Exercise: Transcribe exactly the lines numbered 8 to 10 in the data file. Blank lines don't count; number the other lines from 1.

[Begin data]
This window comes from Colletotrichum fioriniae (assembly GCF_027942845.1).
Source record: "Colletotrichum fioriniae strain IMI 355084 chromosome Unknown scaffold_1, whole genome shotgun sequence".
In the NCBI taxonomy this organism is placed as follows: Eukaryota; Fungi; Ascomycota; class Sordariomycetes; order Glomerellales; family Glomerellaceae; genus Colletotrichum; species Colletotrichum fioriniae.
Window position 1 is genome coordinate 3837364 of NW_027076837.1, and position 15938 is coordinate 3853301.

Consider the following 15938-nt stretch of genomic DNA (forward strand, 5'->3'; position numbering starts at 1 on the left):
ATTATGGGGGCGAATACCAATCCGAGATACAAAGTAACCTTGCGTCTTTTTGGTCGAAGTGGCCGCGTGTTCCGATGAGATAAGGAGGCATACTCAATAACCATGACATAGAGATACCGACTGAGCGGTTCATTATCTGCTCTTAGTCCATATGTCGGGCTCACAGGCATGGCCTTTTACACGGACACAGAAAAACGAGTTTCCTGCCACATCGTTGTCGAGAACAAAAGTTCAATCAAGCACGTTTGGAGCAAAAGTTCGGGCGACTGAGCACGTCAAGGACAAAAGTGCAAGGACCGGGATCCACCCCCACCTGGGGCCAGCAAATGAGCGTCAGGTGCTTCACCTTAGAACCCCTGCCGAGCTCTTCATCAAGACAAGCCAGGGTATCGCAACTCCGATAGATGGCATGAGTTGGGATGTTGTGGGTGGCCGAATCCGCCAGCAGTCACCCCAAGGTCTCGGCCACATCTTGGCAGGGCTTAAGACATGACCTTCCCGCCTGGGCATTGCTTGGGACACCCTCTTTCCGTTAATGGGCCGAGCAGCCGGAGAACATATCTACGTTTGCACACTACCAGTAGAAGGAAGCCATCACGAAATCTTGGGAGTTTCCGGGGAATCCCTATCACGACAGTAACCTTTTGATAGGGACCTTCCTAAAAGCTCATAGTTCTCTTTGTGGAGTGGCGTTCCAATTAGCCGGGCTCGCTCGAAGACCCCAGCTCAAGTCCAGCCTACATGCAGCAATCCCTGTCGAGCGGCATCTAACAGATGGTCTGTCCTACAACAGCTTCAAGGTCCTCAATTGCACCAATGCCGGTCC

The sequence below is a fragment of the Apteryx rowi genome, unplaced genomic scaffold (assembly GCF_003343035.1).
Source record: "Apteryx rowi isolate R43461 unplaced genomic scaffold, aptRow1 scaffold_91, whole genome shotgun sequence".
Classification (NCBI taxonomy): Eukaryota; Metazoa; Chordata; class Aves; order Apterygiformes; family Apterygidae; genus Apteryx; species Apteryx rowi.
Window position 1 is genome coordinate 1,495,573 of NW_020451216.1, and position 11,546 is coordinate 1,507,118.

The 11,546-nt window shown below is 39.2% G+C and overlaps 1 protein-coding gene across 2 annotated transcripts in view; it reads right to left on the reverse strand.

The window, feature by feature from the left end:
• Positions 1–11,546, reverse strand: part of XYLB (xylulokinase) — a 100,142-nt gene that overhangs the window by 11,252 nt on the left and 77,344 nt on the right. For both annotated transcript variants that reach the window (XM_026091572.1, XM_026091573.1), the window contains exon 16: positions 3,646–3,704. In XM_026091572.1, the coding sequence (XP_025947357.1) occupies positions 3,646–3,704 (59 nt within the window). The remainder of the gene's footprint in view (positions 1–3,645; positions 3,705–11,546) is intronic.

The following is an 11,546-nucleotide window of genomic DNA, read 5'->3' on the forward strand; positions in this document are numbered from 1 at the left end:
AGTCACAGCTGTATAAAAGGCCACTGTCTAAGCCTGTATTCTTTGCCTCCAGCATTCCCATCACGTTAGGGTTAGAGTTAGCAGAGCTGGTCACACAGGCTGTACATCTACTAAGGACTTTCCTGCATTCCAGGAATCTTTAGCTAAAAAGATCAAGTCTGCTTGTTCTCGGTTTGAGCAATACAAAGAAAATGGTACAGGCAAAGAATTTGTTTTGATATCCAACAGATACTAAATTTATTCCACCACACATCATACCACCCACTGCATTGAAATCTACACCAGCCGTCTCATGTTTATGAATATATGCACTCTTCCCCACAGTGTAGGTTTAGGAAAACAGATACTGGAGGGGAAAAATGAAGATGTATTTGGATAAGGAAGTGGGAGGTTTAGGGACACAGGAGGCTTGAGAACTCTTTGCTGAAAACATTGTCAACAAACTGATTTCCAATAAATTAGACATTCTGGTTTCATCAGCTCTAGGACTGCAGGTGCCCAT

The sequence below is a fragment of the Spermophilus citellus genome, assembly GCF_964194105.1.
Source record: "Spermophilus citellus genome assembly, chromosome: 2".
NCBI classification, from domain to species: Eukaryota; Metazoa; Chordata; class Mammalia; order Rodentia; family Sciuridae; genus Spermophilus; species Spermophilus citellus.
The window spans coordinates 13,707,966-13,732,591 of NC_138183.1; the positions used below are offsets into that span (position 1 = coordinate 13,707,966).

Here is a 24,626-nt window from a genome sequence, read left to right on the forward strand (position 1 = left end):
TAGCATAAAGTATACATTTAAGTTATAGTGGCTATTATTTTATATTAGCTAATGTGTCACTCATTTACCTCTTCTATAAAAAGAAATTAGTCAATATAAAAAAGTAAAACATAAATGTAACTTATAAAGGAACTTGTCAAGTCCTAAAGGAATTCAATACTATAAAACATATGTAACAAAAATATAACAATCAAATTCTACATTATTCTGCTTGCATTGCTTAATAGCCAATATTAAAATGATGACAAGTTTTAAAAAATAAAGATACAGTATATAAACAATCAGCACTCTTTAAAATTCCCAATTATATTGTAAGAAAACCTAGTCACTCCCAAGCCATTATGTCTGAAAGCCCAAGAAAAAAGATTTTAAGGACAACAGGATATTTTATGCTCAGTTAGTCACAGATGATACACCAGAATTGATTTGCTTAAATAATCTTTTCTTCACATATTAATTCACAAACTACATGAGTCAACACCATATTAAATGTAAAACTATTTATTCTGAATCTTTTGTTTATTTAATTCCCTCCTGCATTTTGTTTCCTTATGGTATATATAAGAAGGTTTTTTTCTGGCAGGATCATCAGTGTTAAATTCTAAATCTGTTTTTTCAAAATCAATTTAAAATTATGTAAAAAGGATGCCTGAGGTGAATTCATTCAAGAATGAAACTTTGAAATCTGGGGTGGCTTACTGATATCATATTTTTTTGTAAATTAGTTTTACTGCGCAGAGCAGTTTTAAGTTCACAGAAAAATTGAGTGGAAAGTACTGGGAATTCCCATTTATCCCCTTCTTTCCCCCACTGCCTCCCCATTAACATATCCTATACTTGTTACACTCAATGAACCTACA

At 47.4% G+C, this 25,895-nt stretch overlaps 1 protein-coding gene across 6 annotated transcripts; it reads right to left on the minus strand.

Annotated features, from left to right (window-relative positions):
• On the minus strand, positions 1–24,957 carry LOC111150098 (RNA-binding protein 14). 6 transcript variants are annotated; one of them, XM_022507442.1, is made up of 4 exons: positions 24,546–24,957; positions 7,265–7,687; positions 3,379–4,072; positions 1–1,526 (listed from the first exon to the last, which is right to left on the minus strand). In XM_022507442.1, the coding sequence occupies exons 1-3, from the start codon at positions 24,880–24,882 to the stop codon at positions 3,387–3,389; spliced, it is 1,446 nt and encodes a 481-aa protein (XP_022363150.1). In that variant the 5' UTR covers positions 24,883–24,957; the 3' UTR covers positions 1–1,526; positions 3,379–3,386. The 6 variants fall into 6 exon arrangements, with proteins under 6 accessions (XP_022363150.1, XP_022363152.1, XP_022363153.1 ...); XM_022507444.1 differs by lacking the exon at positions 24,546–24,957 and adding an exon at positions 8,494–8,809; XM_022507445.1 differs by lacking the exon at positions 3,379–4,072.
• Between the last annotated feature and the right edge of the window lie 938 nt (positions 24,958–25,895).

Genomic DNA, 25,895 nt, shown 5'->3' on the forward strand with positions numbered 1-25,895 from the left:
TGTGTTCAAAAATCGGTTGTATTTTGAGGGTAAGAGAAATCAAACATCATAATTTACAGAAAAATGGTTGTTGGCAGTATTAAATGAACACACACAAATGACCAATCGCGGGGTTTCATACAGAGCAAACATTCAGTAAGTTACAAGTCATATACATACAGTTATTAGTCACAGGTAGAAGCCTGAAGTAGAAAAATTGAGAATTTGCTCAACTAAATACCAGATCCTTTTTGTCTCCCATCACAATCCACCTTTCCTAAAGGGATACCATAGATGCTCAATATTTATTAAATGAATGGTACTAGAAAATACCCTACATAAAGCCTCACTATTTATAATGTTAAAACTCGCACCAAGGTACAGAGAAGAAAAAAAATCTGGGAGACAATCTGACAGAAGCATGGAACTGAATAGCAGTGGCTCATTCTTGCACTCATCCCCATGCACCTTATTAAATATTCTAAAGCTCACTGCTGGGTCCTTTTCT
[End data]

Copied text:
Source record: "Apteryx rowi isolate R43461 unplaced genomic scaffold, aptRow1 scaffold_91, whole genome shotgun sequence".
Classification (NCBI taxonomy): Eukaryota; Metazoa; Chordata; class Aves; order Apterygiformes; family Apterygidae; genus Apteryx; species Apteryx rowi.
Window position 1 is genome coordinate 1,495,573 of NW_020451216.1, and position 11,546 is coordinate 1,507,118.